We also need fats—whether in the form of oils or solids. Fats help maintain the essential barriers around our cells, help keep our skin and various other tissues flexible, and provide a dense source of fuel—120 calories for every tablespoon! Fats are not “bad”—we just need to use the right ones the right way. If we do, we can reduce feelings of hunger and stay on the path to successful weight loss and an awesome big reveal body. Your Jumpstart diet will allow 20 percent fats.
In the daily menus in Part II (“The Jumpstart Day-by-Day Regimen”), I’ve already calculated your macronutrient diet as close to 40 percent protein, 40 percent carbs, and 20 percent fat as possible for each meal. (Remember that because the fiber in fruits and veggies brings their net carb number down, you may sometimes be getting far fewer than 40 percent carbs from my recipes. But I’m assuming you’ll be snacking on fruits and veggies all day long, so you’ll get your needed carbs over the course of the day.) Meaning: these proportions are already basically figured into each meal. All you have to do is fix the meal and eat it. No excuses.
So, this is easy math, right? Made easier because I’ve done the menu planning for you. These proportions—40/40/20—are the same ones I use when I’m getting ready for a cover shoot. Thwse are the proportions my celebrity clients use to get red-carpet ready. And they’re the proportions you’re going to use for your own cover shoot. You’ll have an amazing, for-the-ages wedding album, a jealousy-inducing reunion photo, a bathing-beauty shot that your spouse just can’t stop looking at!
Screw the Math
Last time I checked, 40 plus 40 plus 20 equals 100. And 100 percent of anything is all there is, right? But wait! There’s some good news here: I’m going to give you some free calories above and beyond your 40/40/20 allotment. See page 37 for a list of Bob-approved Jumpstart veggies. You’ll see in Part II that you’ll have many of these vegetables daily, but feel free to add as many you want—more than I have called for!—to your meals. In fact, you’d be crazy not to. These are freebie calories—no need to think about your 40/40/20 proportion when you are eating them.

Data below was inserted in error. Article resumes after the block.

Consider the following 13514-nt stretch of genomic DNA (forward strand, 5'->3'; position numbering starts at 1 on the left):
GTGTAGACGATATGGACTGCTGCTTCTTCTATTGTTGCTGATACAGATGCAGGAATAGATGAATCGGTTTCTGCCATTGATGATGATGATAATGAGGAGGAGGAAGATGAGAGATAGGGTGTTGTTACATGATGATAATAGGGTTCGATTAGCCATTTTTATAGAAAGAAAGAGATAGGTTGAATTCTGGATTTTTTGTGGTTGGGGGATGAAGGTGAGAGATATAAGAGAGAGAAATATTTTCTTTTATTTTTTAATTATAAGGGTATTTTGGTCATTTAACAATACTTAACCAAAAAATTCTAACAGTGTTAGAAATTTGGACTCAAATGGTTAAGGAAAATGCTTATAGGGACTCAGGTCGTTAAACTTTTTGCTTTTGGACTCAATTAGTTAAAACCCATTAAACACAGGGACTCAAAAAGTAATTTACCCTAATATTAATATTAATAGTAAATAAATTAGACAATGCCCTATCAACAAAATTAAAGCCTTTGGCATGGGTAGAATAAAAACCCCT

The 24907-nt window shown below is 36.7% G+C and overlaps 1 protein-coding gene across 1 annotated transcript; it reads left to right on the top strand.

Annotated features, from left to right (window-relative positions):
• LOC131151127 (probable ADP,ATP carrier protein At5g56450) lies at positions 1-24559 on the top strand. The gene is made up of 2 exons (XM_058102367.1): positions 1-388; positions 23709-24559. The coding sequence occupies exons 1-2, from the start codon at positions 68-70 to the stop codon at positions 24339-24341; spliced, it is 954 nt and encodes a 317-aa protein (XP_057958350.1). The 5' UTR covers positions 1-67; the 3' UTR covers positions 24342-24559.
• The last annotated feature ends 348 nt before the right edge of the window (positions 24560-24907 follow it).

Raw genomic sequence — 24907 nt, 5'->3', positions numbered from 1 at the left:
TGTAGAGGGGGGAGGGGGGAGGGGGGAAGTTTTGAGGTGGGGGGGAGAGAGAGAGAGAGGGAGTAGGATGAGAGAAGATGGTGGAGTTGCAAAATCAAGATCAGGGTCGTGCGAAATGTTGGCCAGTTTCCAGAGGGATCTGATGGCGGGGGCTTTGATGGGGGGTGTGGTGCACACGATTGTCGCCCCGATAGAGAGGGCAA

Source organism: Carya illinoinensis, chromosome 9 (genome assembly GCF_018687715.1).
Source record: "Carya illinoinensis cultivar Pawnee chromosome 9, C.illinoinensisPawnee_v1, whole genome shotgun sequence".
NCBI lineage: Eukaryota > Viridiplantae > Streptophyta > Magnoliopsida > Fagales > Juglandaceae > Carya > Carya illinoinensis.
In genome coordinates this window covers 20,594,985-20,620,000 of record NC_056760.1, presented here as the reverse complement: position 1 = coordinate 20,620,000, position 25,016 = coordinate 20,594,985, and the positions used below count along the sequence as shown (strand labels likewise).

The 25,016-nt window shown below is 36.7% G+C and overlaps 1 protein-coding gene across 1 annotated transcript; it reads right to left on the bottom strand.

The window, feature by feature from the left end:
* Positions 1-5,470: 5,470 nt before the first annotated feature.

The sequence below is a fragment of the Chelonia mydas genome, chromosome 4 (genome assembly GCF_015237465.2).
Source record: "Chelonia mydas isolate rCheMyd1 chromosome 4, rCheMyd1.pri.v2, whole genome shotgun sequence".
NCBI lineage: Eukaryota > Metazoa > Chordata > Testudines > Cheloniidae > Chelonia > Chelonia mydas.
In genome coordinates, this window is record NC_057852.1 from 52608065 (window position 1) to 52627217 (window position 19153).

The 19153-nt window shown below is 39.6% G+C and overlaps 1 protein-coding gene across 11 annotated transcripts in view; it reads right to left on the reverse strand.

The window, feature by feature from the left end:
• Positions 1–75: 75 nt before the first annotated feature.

In addition to possibly satisfying your urge to just munch on something, these veggies will ensure you are getting lots of fiber. And more of the right kind of fiber means greater—and healthier—weight loss.
Cut back on calories. Then cut back again.
Brace yourself for the truth: for this diet to work on time (three weeks!), you should eat 800 calories a day if you’re female and 1,200 calories a day if you’re male.
Why did I say brace yourself? Most diet experts and motivators prefer to keep people in the dark about calorie restriction, but they all know the truth. They dress it up in pretty prose but never tell you the truth about the number of calories it takes (or doesn’t take) to meet your goals. I think you deserve my honesty. You’re an adult: you can take the truth in plain terms.
Are you miffed at me for being so hard on you? That’s OK. I can take it. Remember: I spend most of my time convincing ravenously hungry obese people not to eat! And, believe me, they’ve said some choice things to me about that.
But here’s what they usually say about it later: thanks, Bob, I needed that!
They, like you, get it: special circumstances call for aggressive measures. Jumpstart to Skinny is not a permanent regimen. But it is safe, and it will get you into that dress, Speedo, or bikini.